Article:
Eat

It started with a click. 

A single click ended their lives. 

Like perfect little China dolls, they were shipped out and arrived at her door. Each one marked with their names: Hansel and Gretel.

They were beautiful, almost flawless. They just needed a bit of thickening. 

So she locked the children in the basement and started to feed them. 

They ate. 

And they ate. 

And they ate.

Until their stomaches ached. 

They ballooned like cartoon characters.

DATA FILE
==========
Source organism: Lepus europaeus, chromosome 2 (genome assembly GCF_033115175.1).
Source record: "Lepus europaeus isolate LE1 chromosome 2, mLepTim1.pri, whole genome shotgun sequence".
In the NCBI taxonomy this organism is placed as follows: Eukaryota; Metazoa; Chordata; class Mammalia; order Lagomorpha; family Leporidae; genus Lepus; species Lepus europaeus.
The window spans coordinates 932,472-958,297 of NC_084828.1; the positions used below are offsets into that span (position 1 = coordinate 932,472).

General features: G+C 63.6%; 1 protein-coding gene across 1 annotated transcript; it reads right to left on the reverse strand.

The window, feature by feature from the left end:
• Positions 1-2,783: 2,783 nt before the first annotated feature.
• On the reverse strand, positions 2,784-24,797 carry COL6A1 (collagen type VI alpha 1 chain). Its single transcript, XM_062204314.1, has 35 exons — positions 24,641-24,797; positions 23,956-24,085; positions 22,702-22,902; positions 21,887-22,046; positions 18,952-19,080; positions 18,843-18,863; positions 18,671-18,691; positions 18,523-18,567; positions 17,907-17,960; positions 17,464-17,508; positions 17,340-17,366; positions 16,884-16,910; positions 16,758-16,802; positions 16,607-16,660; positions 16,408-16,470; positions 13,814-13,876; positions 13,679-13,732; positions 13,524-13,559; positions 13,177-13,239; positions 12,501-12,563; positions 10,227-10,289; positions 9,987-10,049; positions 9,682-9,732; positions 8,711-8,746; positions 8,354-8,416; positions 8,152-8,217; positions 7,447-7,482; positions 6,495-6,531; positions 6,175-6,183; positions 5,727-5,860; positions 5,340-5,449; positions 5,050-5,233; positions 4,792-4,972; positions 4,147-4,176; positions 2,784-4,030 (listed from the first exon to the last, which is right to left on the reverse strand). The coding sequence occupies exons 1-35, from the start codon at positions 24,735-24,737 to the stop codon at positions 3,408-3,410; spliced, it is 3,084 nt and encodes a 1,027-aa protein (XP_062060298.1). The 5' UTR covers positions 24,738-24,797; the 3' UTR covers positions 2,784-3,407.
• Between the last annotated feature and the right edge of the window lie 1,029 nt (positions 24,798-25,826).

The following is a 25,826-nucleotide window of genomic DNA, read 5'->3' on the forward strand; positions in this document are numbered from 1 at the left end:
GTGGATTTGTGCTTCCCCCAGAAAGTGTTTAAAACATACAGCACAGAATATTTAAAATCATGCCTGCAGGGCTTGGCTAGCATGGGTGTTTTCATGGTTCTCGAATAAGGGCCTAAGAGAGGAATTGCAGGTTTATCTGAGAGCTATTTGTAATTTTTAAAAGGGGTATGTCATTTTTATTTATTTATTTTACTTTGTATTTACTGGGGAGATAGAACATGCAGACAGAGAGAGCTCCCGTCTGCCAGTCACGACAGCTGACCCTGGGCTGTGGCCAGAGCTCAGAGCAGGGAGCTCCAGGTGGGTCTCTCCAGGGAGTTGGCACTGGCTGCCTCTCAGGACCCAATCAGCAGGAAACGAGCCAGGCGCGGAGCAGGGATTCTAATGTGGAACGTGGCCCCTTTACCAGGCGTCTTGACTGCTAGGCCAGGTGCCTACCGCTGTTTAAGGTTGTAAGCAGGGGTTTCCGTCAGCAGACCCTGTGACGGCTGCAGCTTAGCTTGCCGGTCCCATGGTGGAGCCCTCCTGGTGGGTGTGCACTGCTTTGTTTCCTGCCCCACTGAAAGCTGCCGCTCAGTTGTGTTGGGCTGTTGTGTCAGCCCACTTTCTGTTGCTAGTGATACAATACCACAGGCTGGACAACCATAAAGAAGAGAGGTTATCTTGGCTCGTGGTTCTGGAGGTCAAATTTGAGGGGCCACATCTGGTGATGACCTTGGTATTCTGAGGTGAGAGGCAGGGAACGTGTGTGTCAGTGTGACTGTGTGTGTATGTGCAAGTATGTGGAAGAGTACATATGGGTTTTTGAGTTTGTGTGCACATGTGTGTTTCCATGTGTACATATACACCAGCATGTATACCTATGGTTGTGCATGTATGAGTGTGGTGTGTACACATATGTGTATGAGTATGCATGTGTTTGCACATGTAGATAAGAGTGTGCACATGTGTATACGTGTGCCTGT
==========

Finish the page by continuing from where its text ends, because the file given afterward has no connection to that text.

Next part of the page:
Their rosy cheeks grew chubby, their stomachs pudgy, their hands swollen. Like fleshy pink marshmellows. 

But they wilted as well. 

Their eyes fell into sunken abysses, their hair became matted like straw, their nails long and broken. 

She documented every tormenting detail into an online collection to be viewed by people with similar appetites. Every gruesome detail, every step of torture, every plea, shared on the internet to quench the desires of monsters in front of screens. 

 

This poem is about: 
Our world

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